Worm Breeder's Gazette 10(1): 102

These abstracts should not be cited in bibliographies. Material contained herein should be treated as personal communication and should be cited as such only with the consent of the author.

mei-1 Mutations Suppress Dominant Maternal-effect Embryonic Lethality Resulting from Mutations at Two Loci

P. Mains, I. Sulston and W.B. Wood

We have previously described the properties of ct46(I), a 
temperature-sensitive (ts) dominant maternal-effect lethal mutation (
Worm Meeting Abstracts, 1987).  Gene dosage experiments indicate that 
the ct46 mutation results in a gain-of-function 'poison' gene product 
that competes with the wild-type product.  We presented evidence that 
ct46 may interact with maternal-effect mutations of zyg-9(II).  
Mutations at both loci result in similar early defects characterized 
by a longitudinal first cleavage with formation of an anterior 
cytoplast.  In addition, ct46/+;zyg-9 double mutants show a 500 fold 
enhancement of maternal-effect lethality under conditions that are 
semi-permissive for the individual mutations.  We also described the 
isolation of mutations that showed dominant, trans acting suppression 
of ct46, as well as recessive nonconditional maternal-effect lethality.
These suppressor alleles are likely to represent loss-of-function 
mutations based upon their frequency.  After EMS mutagenesis, we found 
4 alleles among 2000 animals in one screen, and at least 4 (and 
possibly as many as 11) additional alleles among 3500 animals in a 
second screen.  The suppressors appear to have been induced by EMS, 
since we found no suppressors among 6800 non-mutagenized worms.  The 
suppressors map <0.01 cM from ct46 (in the lin-10 - lin-28 interval), 
but the results of gene dosage experiments are difficult (although not 
impossible) to reconcile with their being in the same locus.
At the May 1987 Worm Meeting, Ken Kemphues told us about the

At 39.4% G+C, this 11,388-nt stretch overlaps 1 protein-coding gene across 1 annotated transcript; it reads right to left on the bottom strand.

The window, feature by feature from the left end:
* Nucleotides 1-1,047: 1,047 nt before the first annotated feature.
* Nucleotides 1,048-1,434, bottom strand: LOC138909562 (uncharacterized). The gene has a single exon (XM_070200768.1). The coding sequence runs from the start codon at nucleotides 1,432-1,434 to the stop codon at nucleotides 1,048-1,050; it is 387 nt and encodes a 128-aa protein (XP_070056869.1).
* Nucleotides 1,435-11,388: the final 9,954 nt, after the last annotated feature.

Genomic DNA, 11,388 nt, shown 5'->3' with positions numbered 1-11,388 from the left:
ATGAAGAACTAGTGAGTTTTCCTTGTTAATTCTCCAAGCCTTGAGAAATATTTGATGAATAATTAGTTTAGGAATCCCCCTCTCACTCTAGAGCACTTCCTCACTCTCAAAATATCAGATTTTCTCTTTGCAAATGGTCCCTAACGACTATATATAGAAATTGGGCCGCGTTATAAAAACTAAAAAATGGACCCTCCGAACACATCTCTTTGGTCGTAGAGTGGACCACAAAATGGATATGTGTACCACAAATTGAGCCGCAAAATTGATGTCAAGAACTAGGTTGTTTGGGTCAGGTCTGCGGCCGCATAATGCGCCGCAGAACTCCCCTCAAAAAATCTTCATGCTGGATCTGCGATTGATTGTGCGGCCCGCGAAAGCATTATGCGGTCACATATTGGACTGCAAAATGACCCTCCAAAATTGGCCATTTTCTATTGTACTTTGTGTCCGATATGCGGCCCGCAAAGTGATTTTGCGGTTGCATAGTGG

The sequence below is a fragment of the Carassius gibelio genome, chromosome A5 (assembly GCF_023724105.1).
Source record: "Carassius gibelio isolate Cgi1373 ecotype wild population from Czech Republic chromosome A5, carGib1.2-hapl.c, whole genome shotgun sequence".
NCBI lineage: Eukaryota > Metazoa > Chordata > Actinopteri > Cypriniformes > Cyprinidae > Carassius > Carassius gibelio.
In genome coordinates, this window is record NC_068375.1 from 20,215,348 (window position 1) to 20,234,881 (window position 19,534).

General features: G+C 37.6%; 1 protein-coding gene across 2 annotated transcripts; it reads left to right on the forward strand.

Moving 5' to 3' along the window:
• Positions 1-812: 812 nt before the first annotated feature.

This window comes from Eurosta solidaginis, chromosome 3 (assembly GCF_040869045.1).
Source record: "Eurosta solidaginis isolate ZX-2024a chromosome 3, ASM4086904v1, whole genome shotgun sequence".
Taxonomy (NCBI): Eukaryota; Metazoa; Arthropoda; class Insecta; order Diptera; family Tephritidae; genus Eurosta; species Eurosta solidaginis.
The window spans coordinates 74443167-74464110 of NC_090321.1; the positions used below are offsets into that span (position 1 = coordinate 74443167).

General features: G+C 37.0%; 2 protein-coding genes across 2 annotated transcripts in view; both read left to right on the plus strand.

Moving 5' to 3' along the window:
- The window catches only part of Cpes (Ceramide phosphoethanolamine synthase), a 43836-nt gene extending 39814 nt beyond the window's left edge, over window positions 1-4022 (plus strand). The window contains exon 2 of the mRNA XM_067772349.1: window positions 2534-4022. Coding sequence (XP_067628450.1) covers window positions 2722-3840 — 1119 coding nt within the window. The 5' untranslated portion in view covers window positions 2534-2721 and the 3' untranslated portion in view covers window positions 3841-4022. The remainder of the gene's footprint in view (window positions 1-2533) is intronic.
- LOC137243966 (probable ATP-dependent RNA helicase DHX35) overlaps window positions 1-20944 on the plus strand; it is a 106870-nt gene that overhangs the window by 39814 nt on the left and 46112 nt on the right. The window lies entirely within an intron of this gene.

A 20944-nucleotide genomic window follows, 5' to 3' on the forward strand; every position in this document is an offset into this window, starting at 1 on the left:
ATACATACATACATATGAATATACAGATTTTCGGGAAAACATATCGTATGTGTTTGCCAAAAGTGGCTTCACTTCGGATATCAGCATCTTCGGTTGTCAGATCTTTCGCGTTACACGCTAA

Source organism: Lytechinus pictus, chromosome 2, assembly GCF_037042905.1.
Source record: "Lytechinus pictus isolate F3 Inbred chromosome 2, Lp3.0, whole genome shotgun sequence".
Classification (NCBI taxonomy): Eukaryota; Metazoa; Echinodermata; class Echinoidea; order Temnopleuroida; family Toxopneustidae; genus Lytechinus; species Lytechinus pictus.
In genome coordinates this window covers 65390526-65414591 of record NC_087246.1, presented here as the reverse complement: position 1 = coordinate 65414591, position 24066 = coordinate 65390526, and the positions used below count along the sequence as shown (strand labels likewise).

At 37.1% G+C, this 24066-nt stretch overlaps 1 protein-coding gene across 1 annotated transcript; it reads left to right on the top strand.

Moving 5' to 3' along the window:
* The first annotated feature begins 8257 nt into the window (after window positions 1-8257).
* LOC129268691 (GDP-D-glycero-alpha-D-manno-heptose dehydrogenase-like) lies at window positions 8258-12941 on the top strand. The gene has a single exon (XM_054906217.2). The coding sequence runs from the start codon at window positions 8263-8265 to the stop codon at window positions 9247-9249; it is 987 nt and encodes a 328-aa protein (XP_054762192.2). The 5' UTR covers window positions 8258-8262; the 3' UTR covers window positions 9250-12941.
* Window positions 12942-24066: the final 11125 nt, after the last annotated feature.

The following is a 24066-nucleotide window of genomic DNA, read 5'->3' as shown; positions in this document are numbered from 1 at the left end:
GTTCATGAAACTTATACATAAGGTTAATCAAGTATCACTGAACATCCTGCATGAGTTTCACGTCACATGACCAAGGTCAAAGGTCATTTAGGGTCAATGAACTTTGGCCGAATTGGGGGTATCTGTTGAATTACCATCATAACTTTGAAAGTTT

recessive maternal-effect lethal mutation, mei-1 (b284), which has 
properties strikingly similar to our suppressors of ct46 (see Springer 
and Kemphues, this issue).  Both map to the same region and show the 
same early cleavage defects.  We have now shown that our suppressors 
are alleles of mei-1.  mei-1 (b284) both fails to complement the 
recessive maternal-effect lethality of our suppressors and also acts 
as a dominant, trans-acting suppressor of ct46.  Since b284 was 
isolated independently of ct46, it is highly unlikely that the 
suppression results from a specific alteration of the mei-1 product to 
allow it to compensate for the ct46 lesion.  As argued above, the 
dominant suppression probably results from loss of function at the mei-
1 locus.  It is interesting to note that decreasing the wild-type 
activity of mei-1 by one-half in ct46+/+mei-1 animals relative to 
ct46+/++ increases the viability of eggs from 1% to 95% at 25 C.  This 
may indicate that the stoichiometry between the mei-1 and ct46 gene 
products must be precisely controlled.
Unexpectedly, deficiencies of this region (nDF23 and nDf24), which 
should be equivalent to mei-1 null mutations, do not suppress ct46.  
This may indicate that the suppression requires the presence of a non-
functional mei-1 product, or that there are additional genes removed 
by these deficiencies which interact with the ct46 and mei-1.  One 
such gene may have been defined by ct61(I), another member of our 
collection of ts, dominant maternal-effect lethal mutations.
Embryos from ct61/+ mothers show defects distinct from those caused 
by ct46, zyg-9, or mei-1 mutations.  The early cleavage furrows are 
indistinct and the spindles appear to be reduced in size.  A very 
surprising result is that the defects resulting from ct61 are also 
suppressed by mei-1 alleles.  At 25 C, only 0.3% of the eggs from 
ct61/+ mothers hatch, but 95% of the eggs from +ct61/mei-1+ mothers do 
so.  ct61 is linked to ct46, but maps approximately 2 cM to the right, 
in the unc-29 - lin-11 interval.  ct46 and ct61 were re-mapped to 
exclude the possibility that the stocks were mixed up.  In addition, 
we were able to isolate ++ recombinants from ct46+/+ct61 animals at 
the expected frequency.  Like ct46, ct61 is not suppressed by the 
deficiencies nDf23 and nDf24.  These deficiencies remove the ct46 and 
ct61 loci in addition to mei-1, which may account for why they do not 
suppress similarly to the mei-1 mutations.
Thus, ct46, ct61 and mei-1 appear to represent three maternally 
active genes whose products may interact during the first cleavage 
division.  We are currently testing ct61 for enhancement of zyg-9 
mutations, and we will examine the phenotypes of double mutants of 
ct61, ct46, mei-1 and zyg-9 to determine epistatic interactions.